It is no secret that a finance career pays well with prestigious entry roles in hedge funds, private equity firms, and investment banking salaries reaching six figures right out of university. Many people aspiring for a finance career often wonder how much those finance jobs pay, so in this article, we discuss exactly much can you expect to earn with a career on Wall Street.
Starting with one of the most competitive finance jobs, investment banking salaries are attractive. It is one of the few entry finance jobs that offer a six-figure salary right out of college. As a first-year investment banking analyst at bulge bracket firms such as Goldman Sachs, JPMorgan Chase, and Morgan Stanley, and middle-market banks such as Jefferies, William Blair, and KPMG, the average starting investment banking salary is $90,000 with bonuses bringing total average compensation to $165,000. If you wish to continue a finance career in the bank, the next position would be associate, followed by vice president (VP), director/senior vice president (SVP), and finally managing director. You can expect base salary and performance bonuses to increase substantially as you move higher up. The average total compensation for each position is shown below.
If the intense work hours of a finance job are not for you, management consulting is an alternative career path that can provide a six-figure salary with better work-life balance. Total compensation for top-tier consulting firms such as Boston Consulting Group (BCG), McKinsey & Company, and Bain & Capital ranges from $100,000 to $120,000 annually. You typically gain valuable experience and financial skillsets as a management consultant, so exit opportunities to hedge funds and private equity firms are not uncommon.
Moving on to other finance jobs and finance careers, hedge funds are one of the most attractive exit opportunities for investment banking analysts and management consultants looking to go to the buy-side. Not only are their salaries higher than investment banking salaries, but the work hours are also typically better. But to work at top hedge funds like Bridgewater Associates, BlackRock, and Citadel requires experience and detailed financial knowledge and skillsets, which is why they typically hire investment banking analysts who have 2-3 years of experience working at investment banks. A hedge fund analyst with 2-3 years of experience can expect an average base salary of $85,000 and performance bonuses to be in the similar range, resulting in an average total annual compensation of $165,000. Salary increases are common and expected, so within 5 years at the fund, an investment banking analyst can see his total compensation increase to $250,000 – $300,000.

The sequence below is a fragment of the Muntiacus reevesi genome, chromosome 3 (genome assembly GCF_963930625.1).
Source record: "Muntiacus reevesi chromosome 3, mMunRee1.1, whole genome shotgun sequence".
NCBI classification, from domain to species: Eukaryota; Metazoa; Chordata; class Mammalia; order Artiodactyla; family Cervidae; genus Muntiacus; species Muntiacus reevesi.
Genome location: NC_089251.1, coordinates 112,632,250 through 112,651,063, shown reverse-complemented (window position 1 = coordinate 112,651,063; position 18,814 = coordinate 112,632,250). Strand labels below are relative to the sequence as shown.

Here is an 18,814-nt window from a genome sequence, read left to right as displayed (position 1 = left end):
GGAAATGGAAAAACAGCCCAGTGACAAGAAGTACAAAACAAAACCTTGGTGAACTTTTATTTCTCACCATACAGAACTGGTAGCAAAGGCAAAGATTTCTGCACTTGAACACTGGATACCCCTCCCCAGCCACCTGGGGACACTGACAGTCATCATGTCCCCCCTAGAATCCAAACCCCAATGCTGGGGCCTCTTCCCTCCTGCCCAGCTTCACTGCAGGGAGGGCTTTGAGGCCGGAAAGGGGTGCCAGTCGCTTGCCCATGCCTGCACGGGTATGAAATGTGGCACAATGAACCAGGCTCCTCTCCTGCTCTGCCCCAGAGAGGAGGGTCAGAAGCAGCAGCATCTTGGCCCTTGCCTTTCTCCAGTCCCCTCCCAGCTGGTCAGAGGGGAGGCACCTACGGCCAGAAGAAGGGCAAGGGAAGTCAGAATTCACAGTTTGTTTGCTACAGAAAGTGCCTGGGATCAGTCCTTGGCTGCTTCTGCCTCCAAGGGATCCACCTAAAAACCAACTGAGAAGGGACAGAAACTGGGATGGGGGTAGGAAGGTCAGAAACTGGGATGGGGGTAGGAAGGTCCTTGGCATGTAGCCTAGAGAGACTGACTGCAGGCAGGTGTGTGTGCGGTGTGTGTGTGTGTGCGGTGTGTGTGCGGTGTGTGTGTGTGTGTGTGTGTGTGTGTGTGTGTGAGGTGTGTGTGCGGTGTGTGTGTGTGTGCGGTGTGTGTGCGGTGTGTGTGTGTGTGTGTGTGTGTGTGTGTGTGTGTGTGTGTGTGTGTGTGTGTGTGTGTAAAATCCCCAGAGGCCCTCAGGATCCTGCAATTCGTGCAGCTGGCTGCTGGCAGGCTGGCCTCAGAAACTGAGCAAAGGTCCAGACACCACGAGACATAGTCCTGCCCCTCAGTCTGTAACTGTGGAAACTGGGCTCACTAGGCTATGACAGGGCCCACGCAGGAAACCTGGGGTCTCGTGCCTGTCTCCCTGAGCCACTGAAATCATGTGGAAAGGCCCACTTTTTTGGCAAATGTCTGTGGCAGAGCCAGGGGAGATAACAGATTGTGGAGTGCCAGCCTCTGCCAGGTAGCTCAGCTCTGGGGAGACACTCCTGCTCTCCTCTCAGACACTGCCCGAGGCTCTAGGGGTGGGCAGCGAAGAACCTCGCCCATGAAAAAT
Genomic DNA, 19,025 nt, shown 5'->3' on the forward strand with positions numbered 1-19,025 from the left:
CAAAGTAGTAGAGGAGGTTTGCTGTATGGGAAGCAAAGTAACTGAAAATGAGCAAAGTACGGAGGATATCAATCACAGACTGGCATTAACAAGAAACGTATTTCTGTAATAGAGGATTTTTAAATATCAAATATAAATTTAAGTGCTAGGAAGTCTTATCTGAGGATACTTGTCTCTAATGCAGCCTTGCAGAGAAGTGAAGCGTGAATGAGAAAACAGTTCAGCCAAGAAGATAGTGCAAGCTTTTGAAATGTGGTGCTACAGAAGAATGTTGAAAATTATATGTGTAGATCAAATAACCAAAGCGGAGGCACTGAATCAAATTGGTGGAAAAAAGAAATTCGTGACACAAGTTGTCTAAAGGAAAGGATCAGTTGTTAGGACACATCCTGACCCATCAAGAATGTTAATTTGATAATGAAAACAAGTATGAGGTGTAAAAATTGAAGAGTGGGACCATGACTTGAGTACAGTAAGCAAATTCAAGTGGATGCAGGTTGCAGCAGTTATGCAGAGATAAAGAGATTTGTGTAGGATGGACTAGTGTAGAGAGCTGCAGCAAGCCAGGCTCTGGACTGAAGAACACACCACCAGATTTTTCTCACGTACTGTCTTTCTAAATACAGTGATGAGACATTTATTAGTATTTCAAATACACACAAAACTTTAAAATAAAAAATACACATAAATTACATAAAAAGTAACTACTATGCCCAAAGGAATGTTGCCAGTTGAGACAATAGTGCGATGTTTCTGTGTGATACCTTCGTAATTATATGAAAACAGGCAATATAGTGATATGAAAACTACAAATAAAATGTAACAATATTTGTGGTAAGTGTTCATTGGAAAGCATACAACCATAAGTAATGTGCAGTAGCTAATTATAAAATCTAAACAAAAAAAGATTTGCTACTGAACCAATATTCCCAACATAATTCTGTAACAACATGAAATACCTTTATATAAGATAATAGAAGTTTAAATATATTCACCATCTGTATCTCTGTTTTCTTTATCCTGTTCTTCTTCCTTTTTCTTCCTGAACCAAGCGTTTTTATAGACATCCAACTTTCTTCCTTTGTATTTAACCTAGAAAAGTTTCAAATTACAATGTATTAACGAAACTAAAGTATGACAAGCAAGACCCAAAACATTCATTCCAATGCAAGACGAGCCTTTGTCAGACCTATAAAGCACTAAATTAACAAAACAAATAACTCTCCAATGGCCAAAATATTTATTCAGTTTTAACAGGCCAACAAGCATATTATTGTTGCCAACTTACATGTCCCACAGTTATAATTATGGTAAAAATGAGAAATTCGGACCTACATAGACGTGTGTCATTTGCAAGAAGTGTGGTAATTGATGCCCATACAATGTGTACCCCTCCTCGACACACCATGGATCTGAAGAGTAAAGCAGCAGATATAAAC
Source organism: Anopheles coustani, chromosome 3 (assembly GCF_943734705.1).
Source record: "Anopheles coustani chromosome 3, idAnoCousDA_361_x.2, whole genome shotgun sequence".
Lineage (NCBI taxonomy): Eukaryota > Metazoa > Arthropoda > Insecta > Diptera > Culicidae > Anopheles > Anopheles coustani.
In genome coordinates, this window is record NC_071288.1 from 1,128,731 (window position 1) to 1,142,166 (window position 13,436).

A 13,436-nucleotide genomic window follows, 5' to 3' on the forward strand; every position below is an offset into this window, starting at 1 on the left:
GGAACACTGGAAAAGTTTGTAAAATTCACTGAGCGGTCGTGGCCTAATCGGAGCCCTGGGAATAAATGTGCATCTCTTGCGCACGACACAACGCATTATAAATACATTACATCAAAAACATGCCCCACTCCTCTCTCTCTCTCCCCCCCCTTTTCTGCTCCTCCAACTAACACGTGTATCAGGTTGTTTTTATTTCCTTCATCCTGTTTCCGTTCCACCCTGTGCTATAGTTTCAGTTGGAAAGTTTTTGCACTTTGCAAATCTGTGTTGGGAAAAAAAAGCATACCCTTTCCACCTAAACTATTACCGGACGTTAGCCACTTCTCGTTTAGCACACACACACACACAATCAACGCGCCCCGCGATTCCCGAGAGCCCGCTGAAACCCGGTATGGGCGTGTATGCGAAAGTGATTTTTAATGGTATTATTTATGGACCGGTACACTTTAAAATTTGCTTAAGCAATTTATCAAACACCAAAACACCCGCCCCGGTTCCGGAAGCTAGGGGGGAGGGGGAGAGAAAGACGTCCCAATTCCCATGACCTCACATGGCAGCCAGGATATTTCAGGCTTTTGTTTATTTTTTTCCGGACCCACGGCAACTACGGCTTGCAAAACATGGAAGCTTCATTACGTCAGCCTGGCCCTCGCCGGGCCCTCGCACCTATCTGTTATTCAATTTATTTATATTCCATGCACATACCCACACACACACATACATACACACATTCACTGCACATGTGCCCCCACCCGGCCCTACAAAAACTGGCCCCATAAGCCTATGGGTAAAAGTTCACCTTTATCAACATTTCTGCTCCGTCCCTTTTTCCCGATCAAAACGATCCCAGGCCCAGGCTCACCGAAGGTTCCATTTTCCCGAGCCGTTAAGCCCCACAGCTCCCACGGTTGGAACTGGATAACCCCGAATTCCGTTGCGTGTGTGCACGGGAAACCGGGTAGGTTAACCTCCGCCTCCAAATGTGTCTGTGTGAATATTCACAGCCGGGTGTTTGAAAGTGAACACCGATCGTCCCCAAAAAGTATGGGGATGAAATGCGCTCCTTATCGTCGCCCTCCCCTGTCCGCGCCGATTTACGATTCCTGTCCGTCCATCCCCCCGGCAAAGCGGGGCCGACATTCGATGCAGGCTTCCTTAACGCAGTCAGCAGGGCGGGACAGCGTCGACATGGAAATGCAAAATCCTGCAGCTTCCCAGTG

Another promising finance job on the buy-side is to work at a private equity firm. Similar to hedge funds, private equity firms typically recruit investment banking analysts and management consultants with 2-3 years. Salaries are also comparable to investment banking salaries, and top private equity firms such as Blackstone, Carlyle Group, and KKR pay anywhere from $100,000 – $150,000 for analysts. The finance career path of private equity firms is similar to that of investment banks, with a promotion to associate after 2-3 years as an analyst, followed by senior associate, VP, director, and finally MD. The average total compensation for each position is shown below.
With investment banking salaries being six figures right out of university and various exit opportunities paying even more, a finance career is a lucrative one, but also extremely competitive. The intensity of the jobs is comparable to that of playing a professional sport, and only about 5% of applicants receive an offer from investment banks each year. So in order to be a competitive candidate, you must develop strong relevant skillsets and have extensive industry knowledge. Relevant work experience and training such as our Analyst Prep Program is a must when it comes to developing the fundamental as well as technical skills needed for a successful career on Wall Street.
Romero Mentoring’s Analyst Prep Program
The Analyst Prep Program teaches the technical and practical skills that investment banks, hedge funds, and private equity & consulting firms look for in a candidate. Students begin with little to no technical skills and develop into fully prepared professionals who can perform as first-year analysts from day one through the program’s training and internship.
Luis Romero, founder of Romero Mentoring, spent five years developing an analyst training program that he wishes he had when he was in college – especially one that gave him access to a complete training and finance internship experience that could advance his career. Since no opportunity like this existed to him at the time, Luis went through a stressful recruiting process like so many others have. He successfully landed a full-time job offer upon graduation and worked as an M&A analyst at Credit Suisse in NYC for two years. He then moved to the buy-side as a junior trader and analyst. After gaining experience there, he created his own fund, Romero Capital, and later become an instructor in financial modeling and valuation. After working with hundreds of professionals and analysts, Luis became committed to creating his own mentoring program because he understood the crucial need for a hands-on, personal experience in the competitive world of finance.
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